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Published Date: August 12, 2015

Published Date: August 12, 2015

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Biological Determinism and the “Oughtness” of Manhood

“You are nothing but a product of your biology.”

I’ve heard this statement in different forms over the years, from popular media to large volumes of scholarly work, from the progressive left and the traditionalist right, from scientist and non-scientist alike. The specific mode of thinking—that your genes ultimately determine your identity, and your future, is known as biological determinism. It is a popular idea that has been around for quite a long time. The advent of molecular biology in the latter part of the twentieth century has only given it impetus. Importantly, I have also heard modifications of this statement in the church—percolating from the pulpit to the pew, supported through sermon and song, and legitimized through liturgy and “leadership.”

And it has to stop.

If the eligibility criteria for church leadership includes possessing a Y chromosome, then we have already bought into the notion that our genes determine who we can and cannot be in the body of Christ.

Mary Farrar laments the loss of biological determinism in her book, Reading Your Male: An Invitation to Understand and Influence Your Man’s Sexuality.[1] “Men want to be manly,” she urges her readers. “It resonates with their innate design.” Just what does this design entail?

Farrar quotes Stephen B. Clark’s book Man and Woman in Christmen are designed with “the drive to be physical and aggressive, to overcome fears, play rough, take risks, and step into confrontation.”[2]

Personally, I’m all for overcoming fear and stepping into confrontation when an injustice is committed.

But physical and aggressive? I prefer cerebral and calm.

Playing rough? I’d say playing fair is better.

Taking risks? Umm… I’d rather not. I like my job, even though it doesn’t pay much.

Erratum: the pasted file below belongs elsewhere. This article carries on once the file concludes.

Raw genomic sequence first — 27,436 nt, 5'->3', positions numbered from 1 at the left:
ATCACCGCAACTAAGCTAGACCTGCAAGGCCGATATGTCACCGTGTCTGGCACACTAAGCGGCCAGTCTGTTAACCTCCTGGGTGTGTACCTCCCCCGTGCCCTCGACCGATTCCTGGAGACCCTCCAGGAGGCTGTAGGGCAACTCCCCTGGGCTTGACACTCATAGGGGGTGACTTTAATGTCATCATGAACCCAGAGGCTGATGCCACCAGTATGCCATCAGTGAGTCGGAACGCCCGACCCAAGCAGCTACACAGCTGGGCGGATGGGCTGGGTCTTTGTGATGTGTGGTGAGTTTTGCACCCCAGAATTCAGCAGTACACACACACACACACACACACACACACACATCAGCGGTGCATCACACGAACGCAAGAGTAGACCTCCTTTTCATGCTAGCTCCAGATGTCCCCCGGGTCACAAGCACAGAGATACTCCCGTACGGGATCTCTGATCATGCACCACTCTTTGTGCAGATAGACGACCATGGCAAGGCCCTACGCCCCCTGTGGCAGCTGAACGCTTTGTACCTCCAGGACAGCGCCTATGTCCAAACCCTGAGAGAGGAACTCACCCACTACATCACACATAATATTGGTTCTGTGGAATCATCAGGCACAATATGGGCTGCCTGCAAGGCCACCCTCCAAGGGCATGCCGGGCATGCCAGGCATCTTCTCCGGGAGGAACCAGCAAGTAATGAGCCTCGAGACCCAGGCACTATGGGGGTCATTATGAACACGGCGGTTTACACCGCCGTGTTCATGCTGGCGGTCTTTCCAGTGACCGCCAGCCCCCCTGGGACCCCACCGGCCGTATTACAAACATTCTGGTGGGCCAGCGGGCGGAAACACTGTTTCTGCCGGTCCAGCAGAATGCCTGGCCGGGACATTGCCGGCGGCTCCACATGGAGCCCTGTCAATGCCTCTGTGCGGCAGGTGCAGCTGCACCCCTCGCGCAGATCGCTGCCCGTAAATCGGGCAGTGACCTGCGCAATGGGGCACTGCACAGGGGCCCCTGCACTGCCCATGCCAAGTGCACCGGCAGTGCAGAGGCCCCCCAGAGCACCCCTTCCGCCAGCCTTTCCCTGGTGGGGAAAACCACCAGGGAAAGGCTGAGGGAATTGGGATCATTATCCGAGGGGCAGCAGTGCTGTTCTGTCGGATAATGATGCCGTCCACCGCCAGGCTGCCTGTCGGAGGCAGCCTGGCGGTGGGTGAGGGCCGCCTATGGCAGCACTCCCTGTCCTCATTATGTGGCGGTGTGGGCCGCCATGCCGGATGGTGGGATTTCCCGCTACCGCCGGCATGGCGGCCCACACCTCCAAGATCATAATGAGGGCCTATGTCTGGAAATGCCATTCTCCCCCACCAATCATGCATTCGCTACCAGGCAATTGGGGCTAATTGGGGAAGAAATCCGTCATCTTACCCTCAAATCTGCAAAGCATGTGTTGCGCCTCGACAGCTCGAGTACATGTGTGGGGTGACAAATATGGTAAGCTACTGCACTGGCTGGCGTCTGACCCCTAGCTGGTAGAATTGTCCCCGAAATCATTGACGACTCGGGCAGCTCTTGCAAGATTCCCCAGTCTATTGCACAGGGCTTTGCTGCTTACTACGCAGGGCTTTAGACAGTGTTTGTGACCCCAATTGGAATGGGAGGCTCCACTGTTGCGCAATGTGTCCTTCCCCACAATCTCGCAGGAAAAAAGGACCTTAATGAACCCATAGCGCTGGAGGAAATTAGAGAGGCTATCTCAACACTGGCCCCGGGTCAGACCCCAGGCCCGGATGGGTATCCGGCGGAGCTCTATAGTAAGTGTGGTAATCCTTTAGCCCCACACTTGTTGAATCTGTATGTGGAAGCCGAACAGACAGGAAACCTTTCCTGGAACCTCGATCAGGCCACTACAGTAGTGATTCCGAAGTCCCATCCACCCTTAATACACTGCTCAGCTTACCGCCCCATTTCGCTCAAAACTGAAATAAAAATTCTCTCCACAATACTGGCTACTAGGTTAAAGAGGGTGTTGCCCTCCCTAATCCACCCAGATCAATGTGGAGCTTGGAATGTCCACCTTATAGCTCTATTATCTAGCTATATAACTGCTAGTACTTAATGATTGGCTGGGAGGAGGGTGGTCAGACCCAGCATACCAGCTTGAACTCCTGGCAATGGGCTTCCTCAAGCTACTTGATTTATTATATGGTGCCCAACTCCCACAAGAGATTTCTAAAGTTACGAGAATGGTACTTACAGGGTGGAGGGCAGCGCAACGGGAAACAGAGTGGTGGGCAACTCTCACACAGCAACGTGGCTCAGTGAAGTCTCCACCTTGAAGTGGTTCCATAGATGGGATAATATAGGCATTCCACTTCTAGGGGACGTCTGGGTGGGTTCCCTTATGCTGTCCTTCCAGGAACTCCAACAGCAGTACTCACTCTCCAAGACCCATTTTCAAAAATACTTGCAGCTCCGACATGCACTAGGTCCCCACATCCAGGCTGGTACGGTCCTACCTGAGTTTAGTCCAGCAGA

So that’s two out of five—which means I’m embracing only 40% of my masculine design according to Farrar and Clark. Not bad at all!

More seriously, this biological determinism, which is implicitly assumed by organizations such as the Council of Biblical Manhood and Womanhood (CBMW) ignores a whole group of men—those with intellectual and physical disabilities.

This is what Gavin Peacock, director of international outreach at CBMW wrote in an official blogpost titled “Building a Marriage Culture”:[3]

“Work hard and aim to be the main breadwinner. There may be a temporary season, if you’re studying or in transition, where that is not so. Or you may be physically disabled, which prevents this permanently. But the desire and aim should still be there.”

So, the “desire and aim” to “be the main breadwinner” should “still be there,” even though a genetic condition left you paralyzed waist down. Worse, Peacock declares:

“A husband is no man if he lets his wife defend the home…”

Pause for a moment.

And think about how dehumanizing that is—the claim that if a male cannot perform a certain “manly” function contingent upon a certain physical ability, then that man is not really a man.

According to a 2012 report by the United States Census Bureau, prevalence of disability among respondents aged fifteen and older was as high as 21%.[4] When you go to church every Sunday and look around, how many people with disabilities do you see? At least two out of ten? If not, why are they not there? This is a question every church should ask itself. And as a rule, I believe we should start with Scripture and theology.

Blogger Sarah Arthur recounts a particularly poignant story of a college panel discussion she attended where a Bible scholar was making the case for child-bearing as God’s plan to save women (1 Tim 2:15).[5] A teary graduate student then stood up and asked the question, “I have just learned that I can never have children. Where is there room in your gospel for me?”

The panelist replied after a very long pause, “I don’t have a theology for that.”